At World Vision UK, we wanted a voice that didn’t sound generic and that would help us reach more people, enabling us to work towards our aspiration of every child free from fear.
We’re proud of the way we’ve developed our brand, but until recently we felt our written and spoken language wasn’t working as well as the visual elements. Now we’ve nailed our tone of voice, giving us a consistent and distinctive way of communicating. Here’s what we learned along the way.
1. Bring in an expert
Like many charities, we have a wide range of audiences, from child sponsors and church leaders to civil servants. Finding a voice that would speak effectively to all made this a complex brand project. Having realised we needed some expert help, we ran a tender process and selected Self Communications.
It really helped having Sarah Fitzgerald on board: her experience and exceptional knowledge of communications helped us see where our voice was strongest and at its best. She was also able to identify those elements of a voice that would work across all parts of the organisation, and with the widest range of audiences.
2. Let your charity’s values guide you
We wanted a unified voice that would work in everything from a supporter newsletter written by one of our marketers, to a technical report for the Department for International Development (DFID) drafted by a policy professional. To start the process, Sarah helped us uncover the messages about World Vision UK that were most important to all our audiences. We did this through workshops and meetings with a cross-section of staff, as well as reviewing our existing audience strategies, and auditing existing communications, to see what worked best.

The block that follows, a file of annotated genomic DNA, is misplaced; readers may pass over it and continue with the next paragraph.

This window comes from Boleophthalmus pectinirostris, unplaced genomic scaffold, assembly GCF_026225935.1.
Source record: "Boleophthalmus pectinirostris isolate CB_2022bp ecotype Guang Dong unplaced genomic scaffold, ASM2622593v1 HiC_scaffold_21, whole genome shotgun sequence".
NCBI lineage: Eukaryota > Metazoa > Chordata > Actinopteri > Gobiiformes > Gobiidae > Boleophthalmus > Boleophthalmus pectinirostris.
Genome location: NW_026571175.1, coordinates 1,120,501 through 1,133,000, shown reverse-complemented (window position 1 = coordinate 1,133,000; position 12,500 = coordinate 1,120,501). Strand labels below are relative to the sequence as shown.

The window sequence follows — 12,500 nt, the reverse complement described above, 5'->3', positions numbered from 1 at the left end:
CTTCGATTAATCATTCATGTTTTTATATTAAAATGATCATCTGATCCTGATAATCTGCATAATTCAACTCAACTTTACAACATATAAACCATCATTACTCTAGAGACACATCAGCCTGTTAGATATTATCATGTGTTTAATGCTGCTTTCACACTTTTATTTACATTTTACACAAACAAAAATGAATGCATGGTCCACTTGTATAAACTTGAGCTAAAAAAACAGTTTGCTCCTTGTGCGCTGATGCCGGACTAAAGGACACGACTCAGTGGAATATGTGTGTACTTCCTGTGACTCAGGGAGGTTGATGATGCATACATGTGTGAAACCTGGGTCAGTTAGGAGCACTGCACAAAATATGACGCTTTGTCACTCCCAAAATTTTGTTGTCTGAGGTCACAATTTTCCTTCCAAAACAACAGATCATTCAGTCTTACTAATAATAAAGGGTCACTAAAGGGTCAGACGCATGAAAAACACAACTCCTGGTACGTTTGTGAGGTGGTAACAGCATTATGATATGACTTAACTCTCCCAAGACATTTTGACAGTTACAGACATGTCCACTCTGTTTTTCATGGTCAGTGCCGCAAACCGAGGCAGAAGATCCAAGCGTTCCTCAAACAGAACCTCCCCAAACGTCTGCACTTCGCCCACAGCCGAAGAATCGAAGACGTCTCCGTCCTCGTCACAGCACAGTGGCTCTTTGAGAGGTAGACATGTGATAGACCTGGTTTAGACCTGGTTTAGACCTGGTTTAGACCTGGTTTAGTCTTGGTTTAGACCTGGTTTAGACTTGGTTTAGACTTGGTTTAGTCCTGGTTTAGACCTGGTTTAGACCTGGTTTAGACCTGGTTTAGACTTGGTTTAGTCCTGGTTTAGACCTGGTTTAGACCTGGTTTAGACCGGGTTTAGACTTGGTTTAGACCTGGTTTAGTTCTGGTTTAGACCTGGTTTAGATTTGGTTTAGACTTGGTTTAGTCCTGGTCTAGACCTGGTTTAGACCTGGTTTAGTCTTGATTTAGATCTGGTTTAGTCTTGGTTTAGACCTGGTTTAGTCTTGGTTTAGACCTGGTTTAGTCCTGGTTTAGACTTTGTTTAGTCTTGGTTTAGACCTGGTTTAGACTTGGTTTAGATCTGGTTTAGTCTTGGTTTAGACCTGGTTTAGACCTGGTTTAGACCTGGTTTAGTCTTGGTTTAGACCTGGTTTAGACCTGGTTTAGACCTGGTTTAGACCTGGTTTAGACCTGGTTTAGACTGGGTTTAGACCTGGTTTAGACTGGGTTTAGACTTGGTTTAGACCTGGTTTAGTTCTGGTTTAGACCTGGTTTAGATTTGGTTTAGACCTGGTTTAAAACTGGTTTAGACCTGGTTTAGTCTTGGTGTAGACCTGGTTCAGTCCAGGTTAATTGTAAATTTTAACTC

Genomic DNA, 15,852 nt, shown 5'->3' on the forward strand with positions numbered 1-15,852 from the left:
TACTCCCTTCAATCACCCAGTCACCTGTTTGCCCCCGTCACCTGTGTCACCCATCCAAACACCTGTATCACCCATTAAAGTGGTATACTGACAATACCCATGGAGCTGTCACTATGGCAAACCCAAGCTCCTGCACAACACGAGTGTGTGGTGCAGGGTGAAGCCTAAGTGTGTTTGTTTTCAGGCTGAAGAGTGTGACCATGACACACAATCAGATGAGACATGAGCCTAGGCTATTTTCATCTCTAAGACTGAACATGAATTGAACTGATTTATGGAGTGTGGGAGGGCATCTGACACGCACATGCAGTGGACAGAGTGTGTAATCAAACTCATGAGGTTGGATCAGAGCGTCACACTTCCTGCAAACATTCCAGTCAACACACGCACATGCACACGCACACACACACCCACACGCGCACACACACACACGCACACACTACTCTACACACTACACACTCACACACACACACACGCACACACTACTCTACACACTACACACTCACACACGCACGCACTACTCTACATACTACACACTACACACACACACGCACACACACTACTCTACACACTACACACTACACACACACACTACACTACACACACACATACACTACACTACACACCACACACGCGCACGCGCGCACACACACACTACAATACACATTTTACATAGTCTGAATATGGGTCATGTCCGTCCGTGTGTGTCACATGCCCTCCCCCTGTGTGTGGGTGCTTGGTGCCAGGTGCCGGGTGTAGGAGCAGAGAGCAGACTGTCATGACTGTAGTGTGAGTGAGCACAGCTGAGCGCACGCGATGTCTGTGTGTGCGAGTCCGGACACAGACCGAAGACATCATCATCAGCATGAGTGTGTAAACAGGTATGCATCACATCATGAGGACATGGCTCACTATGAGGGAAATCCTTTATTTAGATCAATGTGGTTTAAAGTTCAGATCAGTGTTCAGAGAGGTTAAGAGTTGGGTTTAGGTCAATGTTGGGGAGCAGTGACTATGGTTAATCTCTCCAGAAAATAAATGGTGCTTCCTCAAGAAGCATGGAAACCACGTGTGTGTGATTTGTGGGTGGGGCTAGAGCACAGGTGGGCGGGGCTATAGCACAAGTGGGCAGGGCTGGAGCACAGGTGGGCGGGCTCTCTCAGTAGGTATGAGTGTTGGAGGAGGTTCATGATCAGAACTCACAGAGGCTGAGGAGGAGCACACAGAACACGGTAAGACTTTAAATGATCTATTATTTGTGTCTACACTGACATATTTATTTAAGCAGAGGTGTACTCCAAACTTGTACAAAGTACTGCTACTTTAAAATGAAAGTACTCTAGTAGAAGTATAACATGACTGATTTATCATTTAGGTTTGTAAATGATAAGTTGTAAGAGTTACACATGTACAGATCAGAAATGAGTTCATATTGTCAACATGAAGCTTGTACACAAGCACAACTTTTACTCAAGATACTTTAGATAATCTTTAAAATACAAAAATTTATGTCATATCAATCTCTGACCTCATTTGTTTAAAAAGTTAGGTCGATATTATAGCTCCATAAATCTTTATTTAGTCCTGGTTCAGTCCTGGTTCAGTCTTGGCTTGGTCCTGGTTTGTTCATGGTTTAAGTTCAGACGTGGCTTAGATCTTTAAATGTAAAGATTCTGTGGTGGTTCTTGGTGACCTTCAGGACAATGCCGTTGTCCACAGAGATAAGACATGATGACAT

For many charities it can feel like there’s little held in common between different parts of the organisation, especially when various teams want to communicate in different ways with their own specific audiences. Starting with our charity’s values helped us reveal the principles that are shared across the organisation and made a great starting point for finding our voice.
3. Listen and learn from other voices
We picked a selection of international development charities similar to us, some of which have a faith basis or a focus on children, and analysed their communications. We looked at the language and tone they employed, and how consistently and well they did this. It was interesting to see that while a couple of these charities had clearly thought about tone of voice and were managing this well, many were not. Not only did this mean we had an opportunity to gain an advantage by creating a strong and consistent voice, it also helped us understand how we could do this in a way that set us apart from other similar charities.
4. Make every bit of language count
Having developed our five tone of voice principles, we worked with Sarah to develop guidance on letting them shine through in all our written and spoken communications.
This wasn’t just about expressing elements of a personality like ‘friendly’ and ‘upbeat’. We discovered ways to use language to convey deeper truths about World Vision UK, like our long-term commitment to communities, and our global coverage. This went way beyond choosing content or case studies: we’ve developed guidance on everything from sentence length to word sounds.
5. Let people try it out
Once we’d agreed our five tone of voice principles and tried them out for ourselves, Sarah helped us develop training and guidance materials, and deliver our first set of staff workshops. We now provide this training ourselves, and to date more than 55 individuals have been introduced to the tone of voice principles and practised applying them.
We want people to experiment and try out the principles for themselves in a way that feels safe for them. We’re here to advise and support, and as we roll out the training further, we hope colleagues who work closely together will support each other. As we’re still rolling it out, we’ve found that reading copy to a colleague can be the best way to hear where the World Vision UK voice is coming across strongly, and where it isn’t.
It’s still early days, but we can already see where our new tone of voice is becoming embedded in how we communicate.